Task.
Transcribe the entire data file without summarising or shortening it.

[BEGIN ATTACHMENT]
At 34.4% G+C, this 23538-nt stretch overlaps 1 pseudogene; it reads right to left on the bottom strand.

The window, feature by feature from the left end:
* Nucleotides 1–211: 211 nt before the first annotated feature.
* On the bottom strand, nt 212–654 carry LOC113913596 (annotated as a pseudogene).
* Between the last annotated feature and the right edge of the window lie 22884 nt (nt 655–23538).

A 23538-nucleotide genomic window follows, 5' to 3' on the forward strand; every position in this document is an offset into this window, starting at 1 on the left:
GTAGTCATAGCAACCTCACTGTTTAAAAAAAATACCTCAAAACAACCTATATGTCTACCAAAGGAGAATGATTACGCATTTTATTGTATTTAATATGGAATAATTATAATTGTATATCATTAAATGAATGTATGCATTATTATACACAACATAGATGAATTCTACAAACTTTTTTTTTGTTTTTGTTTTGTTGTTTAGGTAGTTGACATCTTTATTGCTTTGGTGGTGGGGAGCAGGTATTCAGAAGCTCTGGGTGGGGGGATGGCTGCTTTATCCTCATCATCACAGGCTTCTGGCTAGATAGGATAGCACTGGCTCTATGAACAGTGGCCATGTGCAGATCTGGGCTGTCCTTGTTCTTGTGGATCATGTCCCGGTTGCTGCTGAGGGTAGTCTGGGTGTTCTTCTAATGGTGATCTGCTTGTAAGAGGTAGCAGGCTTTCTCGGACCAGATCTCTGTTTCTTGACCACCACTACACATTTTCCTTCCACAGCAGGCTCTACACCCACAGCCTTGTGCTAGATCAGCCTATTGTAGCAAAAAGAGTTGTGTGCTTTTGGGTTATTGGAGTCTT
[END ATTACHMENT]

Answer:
At 34.4% G+C, this 23538-nt stretch overlaps 1 pseudogene; it reads right to left on the bottom strand.

The window, feature by feature from the left end:
* Nucleotides 1–211: 211 nt before the first annotated feature.
* On the bottom strand, nt 212–654 carry LOC113913596 (annotated as a pseudogene).
* Between the last annotated feature and the right edge of the window lie 22884 nt (nt 655–23538).

A 23538-nucleotide genomic window follows, 5' to 3' on the forward strand; every position in this document is an offset into this window, starting at 1 on the left:
GTAGTCATAGCAACCTCACTGTTTAAAAAAAATACCTCAAAACAACCTATATGTCTACCAAAGGAGAATGATTACGCATTTTATTGTATTTAATATGGAATAATTATAATTGTATATCATTAAATGAATGTATGCATTATTATACACAACATAGATGAATTCTACAAACTTTTTTTTTGTTTTTGTTTTGTTGTTTAGGTAGTTGACATCTTTATTGCTTTGGTGGTGGGGAGCAGGTATTCAGAAGCTCTGGGTGGGGGGATGGCTGCTTTATCCTCATCATCACAGGCTTCTGGCTAGATAGGATAGCACTGGCTCTATGAACAGTGGCCATGTGCAGATCTGGGCTGTCCTTGTTCTTGTGGATCATGTCCCGGTTGCTGCTGAGGGTAGTCTGGGTGTTCTTCTAATGGTGATCTGCTTGTAAGAGGTAGCAGGCTTTCTCGGACCAGATCTCTGTTTCTTGACCACCACTACACATTTTCCTTCCACAGCAGGCTCTACACCCACAGCCTTGTGCTAGATCAGCCTATTGTAGCAAAAAGAGTTGTGTGCTTTTGGGTTATTGGAGTCTT